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An Evaluation:
Division of Gaming
Department of Administration
August 2010
Report Highlights

The Division of Gaming in the Department of Administration (DOA) oversees the gaming operations of 11 tribes that have negotiated compacts with the State. The compacts permit Indian gaming in Wisconsin and define regulations for tribal gaming operations. The Division is authorized to regulate pari-mutuel racing, but the last remaining greyhound racetrack in Wisconsin closed in December 2009. The Division also regulates charitable bingo and raffles, and other games that are subject to regulation by the State.

Under 13.94(1)(eg), Wis. Stats., the Legislative Audit Bureau is required to conduct a biennial performance evaluation. In completing our work, we reviewed:

  • internal controls and the Stateís revenue and expenditures related to the regulation of Indian gaming and charitable gaming;
  • tribal revenue and expenses related to gaming activities;
  • oversight activities of the Divisionís Office of Indian Gaming, including its use of electronic data systems to monitor tribal gaming operations and its financial and compliance audits;
  • pari-mutuel racing, including amounts wagered and the greyhound adoption program; and
  • trends in charitable gaming and crane games, which are a form of entertainment in which a player maneuvers a crane or claw to obtain toys or novelties worth $5 or less.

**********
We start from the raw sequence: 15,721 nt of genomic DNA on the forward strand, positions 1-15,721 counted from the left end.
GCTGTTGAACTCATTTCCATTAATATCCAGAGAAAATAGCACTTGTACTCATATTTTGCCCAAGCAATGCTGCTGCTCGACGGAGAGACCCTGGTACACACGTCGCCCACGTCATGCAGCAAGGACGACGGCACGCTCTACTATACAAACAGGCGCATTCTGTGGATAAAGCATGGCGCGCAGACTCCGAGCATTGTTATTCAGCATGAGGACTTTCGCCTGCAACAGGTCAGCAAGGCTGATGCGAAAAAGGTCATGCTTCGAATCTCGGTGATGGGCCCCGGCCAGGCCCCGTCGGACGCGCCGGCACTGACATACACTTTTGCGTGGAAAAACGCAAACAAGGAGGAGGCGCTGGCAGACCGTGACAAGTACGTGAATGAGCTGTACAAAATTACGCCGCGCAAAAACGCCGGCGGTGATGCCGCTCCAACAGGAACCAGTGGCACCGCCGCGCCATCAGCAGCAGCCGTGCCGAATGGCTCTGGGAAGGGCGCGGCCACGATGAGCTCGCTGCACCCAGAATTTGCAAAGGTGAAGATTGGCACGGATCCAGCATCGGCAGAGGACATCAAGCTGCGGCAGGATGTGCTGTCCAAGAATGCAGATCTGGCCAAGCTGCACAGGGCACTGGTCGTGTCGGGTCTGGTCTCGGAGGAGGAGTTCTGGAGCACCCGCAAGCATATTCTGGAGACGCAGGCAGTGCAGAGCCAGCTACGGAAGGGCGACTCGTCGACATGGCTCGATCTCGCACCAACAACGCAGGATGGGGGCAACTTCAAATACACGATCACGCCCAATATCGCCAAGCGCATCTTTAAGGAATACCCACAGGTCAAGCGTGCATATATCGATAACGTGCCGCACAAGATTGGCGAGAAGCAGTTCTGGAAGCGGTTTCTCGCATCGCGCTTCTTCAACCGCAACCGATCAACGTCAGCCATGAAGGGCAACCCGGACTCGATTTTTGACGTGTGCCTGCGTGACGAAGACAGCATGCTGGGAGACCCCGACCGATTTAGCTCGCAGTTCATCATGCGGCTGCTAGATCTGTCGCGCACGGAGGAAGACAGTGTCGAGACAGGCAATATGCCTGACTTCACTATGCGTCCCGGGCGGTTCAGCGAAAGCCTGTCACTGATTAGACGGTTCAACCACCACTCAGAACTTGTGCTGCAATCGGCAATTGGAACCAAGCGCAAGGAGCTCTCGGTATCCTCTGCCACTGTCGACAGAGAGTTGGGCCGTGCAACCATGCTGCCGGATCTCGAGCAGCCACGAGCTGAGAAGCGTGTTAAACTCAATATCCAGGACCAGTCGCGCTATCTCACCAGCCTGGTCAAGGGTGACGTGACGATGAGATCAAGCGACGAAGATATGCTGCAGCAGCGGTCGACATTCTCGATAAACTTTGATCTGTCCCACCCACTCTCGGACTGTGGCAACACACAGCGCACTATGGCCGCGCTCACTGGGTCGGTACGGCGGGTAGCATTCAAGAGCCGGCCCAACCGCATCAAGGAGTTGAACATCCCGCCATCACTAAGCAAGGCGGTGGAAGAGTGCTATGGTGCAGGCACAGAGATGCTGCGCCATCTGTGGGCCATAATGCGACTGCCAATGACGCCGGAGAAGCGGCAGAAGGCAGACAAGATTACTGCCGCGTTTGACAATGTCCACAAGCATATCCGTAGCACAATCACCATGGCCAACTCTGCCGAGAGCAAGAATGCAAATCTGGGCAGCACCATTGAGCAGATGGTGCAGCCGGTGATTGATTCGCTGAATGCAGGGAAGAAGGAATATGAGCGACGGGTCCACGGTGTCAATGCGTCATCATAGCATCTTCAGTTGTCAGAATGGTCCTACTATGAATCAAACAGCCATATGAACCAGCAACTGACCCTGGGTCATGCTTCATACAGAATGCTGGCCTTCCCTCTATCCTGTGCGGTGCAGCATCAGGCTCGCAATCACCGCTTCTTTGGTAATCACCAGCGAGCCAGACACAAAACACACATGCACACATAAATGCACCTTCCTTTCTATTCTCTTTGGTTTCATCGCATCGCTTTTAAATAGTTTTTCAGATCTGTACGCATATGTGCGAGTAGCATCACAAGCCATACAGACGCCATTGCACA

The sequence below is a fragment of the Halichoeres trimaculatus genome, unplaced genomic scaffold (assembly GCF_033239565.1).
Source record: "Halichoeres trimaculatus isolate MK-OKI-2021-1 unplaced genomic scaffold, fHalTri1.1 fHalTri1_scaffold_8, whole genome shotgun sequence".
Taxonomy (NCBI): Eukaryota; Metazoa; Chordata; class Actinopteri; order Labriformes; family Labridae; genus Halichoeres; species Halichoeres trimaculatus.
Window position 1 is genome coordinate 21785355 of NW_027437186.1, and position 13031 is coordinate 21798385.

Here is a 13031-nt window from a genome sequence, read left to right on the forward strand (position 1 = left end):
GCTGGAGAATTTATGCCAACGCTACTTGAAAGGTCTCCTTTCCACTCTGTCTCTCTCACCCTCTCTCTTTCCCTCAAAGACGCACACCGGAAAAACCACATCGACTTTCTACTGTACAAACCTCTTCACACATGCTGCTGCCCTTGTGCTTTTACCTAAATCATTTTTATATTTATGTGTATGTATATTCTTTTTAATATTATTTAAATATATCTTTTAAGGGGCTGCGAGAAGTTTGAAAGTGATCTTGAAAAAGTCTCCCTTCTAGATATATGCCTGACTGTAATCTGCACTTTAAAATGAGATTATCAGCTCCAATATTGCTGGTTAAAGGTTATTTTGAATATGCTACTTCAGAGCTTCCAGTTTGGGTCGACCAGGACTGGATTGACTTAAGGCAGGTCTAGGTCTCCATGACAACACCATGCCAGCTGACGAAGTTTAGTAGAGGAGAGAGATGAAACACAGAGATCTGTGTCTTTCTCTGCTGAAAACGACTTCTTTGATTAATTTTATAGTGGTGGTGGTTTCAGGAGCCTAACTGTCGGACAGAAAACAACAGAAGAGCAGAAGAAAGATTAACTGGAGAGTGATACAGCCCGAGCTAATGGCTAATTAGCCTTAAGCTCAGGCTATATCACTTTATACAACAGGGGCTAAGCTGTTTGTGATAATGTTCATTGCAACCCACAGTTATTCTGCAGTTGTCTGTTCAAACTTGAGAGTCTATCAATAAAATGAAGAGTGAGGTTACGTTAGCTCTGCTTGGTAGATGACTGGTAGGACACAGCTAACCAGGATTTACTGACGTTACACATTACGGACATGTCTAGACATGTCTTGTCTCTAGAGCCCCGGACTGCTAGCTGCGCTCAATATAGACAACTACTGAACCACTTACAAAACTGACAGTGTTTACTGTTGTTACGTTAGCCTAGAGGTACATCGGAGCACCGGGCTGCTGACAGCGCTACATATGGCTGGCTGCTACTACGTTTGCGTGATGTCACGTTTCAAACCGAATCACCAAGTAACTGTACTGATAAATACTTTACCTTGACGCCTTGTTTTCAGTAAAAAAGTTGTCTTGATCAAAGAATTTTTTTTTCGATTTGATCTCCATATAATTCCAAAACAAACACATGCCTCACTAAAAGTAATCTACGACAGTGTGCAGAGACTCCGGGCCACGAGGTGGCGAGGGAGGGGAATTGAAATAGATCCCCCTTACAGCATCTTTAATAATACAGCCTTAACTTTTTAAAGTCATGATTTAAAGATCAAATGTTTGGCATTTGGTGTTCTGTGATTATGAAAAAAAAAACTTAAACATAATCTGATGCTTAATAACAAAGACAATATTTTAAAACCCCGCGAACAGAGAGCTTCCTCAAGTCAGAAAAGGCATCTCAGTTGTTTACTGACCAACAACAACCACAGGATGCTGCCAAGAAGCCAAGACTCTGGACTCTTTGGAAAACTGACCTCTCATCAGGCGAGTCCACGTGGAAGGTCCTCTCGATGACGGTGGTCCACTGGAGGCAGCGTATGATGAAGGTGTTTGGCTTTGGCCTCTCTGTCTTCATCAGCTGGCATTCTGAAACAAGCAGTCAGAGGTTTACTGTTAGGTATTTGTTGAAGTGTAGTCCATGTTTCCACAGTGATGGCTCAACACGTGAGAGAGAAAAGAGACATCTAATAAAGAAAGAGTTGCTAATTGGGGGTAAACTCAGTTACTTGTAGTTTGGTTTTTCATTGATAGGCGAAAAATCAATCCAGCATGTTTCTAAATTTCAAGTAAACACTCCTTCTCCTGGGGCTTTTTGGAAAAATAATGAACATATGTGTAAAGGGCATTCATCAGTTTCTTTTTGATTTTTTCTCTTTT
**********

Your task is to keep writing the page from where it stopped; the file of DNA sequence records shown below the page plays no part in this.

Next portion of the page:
Staffing and Expenditures

In fiscal year (FY) 2008-09, the Division was authorized 34.35 fulltime equivalent (FTE) staff to oversee Indian gaming, parimutuel racing, and charitable gaming. In that year, the Divisionís expenditures were $3.1 million, three-quarters of which were for the salaries and fringe benefits of staff.

We analyzed a judgmental selection of expenditures from FY 2006-07 through FY 2008-09, including travel expenditures. We found that the Chicago home of the Divisionís full-time legal counsel has been designated as his office headquarters, and from FY 2006-07 through FY 2008-09 the Division reimbursed this employee $26,300 for mileage between his home and the Divisionís office and for food and lodging while he stayed in Madison to work.

Division officials believe that the experience and specialized knowledge of this employee justify this unusual arrangement, and they assert that contracting for legal services would have resulted in substantially higher costs. However, this arrangement warrants close monitoring to ensure these expenditures are reasonable and necessary.